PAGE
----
The global financial cooperative Swift hopes to expand its role in the United States by linking small banks, securities firms, and nonfinancial companies to its SwiftNet global payment network.

Observers said the strategy shows the increasing value of this reliable, secure network to a growing number of players in a world that depends on electronic connections. They also said the plan would take Swift beyond its traditional realm: carrying payments instructions for high-value, international wire transfers.

Chris Church, who joined the cooperative in August as its chief executive of the Americas and its global head of securities, said his efforts to increase its profile in this country could get a boost from the economic crisis, which has prompted executives in nearly every industry to rethink their approach to banking.

"I think we are at an inflection point for the industry and for Swift," Mr. Church said in an interview last month. "You're going to have to do things differently. You are going to have to look at your cost base. Our whole mantra is driving down the total cost of ownership."

For Swift, formally the Society for Worldwide Interbank Financial Telecommunication, one crucial component to unlocking the U.S. market is a USB key, a digital encryption certificate that Mr. Church said has given smaller users access to SwiftNet.

Swift introduced the technology in September after testing it with JPMorgan Chase & Co.

The technology, used in a product being marketed as Alliance Lite, targets small banking companies and corporate clients that send and receive fewer than 200 payment messages a day and may not be able to justify investing in a dedicated connection to SwiftNet. Users load the software on to their computers and use USB storage devices plugged into the computer to encrypt messages, which are then sent across the Internet to a secure SwiftNet gateway.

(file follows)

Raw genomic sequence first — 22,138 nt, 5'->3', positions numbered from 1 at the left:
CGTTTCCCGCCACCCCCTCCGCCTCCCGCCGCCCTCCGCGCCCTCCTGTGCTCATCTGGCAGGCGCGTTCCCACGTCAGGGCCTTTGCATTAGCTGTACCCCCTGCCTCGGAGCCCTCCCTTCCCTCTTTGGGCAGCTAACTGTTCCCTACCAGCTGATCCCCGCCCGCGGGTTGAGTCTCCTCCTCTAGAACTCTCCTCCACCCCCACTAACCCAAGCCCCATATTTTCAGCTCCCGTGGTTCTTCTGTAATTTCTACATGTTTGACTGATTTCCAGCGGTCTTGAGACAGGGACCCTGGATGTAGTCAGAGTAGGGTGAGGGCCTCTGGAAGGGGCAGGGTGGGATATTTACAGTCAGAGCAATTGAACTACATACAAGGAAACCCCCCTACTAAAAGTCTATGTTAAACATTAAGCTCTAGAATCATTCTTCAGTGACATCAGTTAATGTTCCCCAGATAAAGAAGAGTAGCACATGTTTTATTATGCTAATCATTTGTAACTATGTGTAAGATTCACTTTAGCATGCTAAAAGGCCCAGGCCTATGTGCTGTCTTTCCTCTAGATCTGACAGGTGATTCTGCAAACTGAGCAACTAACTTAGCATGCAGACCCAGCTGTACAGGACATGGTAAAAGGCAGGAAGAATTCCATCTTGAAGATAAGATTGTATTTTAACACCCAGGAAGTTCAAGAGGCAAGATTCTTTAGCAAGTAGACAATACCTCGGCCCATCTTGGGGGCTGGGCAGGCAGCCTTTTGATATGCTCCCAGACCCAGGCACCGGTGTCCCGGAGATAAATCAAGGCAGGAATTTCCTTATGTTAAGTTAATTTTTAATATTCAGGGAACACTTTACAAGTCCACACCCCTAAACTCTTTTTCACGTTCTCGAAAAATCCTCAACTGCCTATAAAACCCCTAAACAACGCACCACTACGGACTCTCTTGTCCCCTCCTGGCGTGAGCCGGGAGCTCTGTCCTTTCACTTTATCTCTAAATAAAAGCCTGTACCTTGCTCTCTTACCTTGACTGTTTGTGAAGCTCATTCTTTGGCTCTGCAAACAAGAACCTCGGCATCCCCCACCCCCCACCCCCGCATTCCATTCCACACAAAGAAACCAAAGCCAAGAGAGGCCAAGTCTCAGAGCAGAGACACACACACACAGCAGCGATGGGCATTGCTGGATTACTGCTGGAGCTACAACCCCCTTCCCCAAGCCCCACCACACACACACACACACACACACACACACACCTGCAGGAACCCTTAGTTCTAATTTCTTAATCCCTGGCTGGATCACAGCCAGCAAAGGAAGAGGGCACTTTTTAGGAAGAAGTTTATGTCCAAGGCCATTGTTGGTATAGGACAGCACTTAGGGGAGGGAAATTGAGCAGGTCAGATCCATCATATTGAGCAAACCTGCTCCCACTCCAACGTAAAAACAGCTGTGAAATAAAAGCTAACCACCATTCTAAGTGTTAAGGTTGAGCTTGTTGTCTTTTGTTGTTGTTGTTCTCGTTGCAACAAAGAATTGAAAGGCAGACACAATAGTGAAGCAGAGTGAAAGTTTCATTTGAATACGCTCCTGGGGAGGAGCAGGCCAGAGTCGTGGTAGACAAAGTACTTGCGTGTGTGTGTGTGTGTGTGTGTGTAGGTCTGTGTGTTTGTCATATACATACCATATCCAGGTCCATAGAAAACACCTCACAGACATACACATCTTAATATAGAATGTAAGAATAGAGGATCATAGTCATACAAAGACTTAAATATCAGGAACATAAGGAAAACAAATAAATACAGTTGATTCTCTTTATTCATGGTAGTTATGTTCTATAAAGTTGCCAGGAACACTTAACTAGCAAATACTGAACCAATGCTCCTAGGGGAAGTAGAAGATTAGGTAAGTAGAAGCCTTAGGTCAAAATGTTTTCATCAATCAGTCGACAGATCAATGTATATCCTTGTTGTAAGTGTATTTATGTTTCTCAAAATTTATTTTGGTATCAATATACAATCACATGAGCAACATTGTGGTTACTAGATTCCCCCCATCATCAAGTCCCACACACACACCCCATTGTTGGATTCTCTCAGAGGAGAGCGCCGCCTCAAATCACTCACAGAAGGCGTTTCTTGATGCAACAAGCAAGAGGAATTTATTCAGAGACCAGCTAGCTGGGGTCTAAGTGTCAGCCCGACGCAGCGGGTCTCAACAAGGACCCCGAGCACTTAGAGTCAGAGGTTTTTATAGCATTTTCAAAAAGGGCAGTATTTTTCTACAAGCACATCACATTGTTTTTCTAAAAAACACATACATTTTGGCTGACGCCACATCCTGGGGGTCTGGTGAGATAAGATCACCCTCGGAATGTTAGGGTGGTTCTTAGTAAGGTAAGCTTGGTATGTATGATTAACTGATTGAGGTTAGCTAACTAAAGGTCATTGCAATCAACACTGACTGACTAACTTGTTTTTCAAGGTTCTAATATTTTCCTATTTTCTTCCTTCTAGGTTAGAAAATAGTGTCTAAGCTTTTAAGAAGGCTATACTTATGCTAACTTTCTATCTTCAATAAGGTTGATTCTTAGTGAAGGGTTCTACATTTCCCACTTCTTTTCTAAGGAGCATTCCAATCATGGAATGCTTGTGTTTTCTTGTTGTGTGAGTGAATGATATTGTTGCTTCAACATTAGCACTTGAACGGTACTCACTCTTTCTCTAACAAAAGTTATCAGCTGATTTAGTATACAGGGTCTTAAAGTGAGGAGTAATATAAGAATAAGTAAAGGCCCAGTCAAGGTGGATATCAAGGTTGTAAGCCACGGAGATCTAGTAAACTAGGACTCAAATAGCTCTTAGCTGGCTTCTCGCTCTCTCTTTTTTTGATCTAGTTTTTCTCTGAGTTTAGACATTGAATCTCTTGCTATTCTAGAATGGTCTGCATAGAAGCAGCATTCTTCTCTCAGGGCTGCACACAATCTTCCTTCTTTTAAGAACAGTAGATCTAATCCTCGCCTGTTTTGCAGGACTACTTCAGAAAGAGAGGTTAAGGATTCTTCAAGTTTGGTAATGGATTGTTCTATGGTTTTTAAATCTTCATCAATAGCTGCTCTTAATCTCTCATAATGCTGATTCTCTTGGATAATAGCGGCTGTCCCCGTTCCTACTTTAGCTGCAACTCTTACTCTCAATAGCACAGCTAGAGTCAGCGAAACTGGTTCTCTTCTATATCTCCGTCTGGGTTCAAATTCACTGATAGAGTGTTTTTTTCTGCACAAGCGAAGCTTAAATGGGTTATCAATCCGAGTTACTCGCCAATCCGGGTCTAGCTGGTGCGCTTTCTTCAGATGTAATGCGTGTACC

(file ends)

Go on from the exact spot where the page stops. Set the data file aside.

Swift hopes to enlist its big-bank users to resell Alliance Lite to correspondent banks and corporate clients, perhaps under their own brand, Mr. Church said. "It's also a new way for us to do business, to reach out to nonbanks and smaller financial institutions."

More than 75 users have signed up for Alliance Lite.

He described Swift's strategy in the financial markets as two-pronged — promoting its "core messaging activity that we can do at scale" for traditional big-bank users, and reaching into new geographic areas and market segments. "Alliance Lite is part of our strategy of reach."

Michael Bosacco, a senior consultant at Treasury Strategies Inc., said banks could be valuable sales agents for Swift.

"There are not that many corporates that know Swift and understand how it operates," said Mr. Bosacco, who worked for the cooperative for a year before joining the Chicago consulting firm last November. "I think this is going to generate a significant amount of interest."

Previously a company that wanted to use SwiftNet to make payments had to install dedicated computer lines, and the project could take a year or more, he said. "This makes the connectivity very inexpensive" and easier to use.

Swift is in talks to expand its relationships with the Federal Reserve Board and The Clearing House Payments Co. LLC, which operate the U.S. wire transfer and automated clearing house networks, and with Depository Trust and Clearing Corp., the top clearing house for securities.

DTCC and Swift announced an agreement in July to provide access over SwiftNet to DTCC's Alternative Investment Products suite of services, and work together in other areas.

Henry C. Farrar, a senior vice president of The Clearing House, said his organization and the Fed have been working with Swift to coordinate the development of the next generation of wire transfers, which by the end of next year will incorporate information on the purpose of the payment, as well as the transaction instructions.

"We've been working pretty closely with Swift, probably closer now than we ever have in the past," said Mr. Farrar, who heads the Clearing House Interbank Payments System, the high-value system used primarily by large institutions.

Rather than becoming a competitor to Chips, Swift's low-cost system could help The Clearing House, he said. "It might help us drive the Chips application down to the next tier of banks."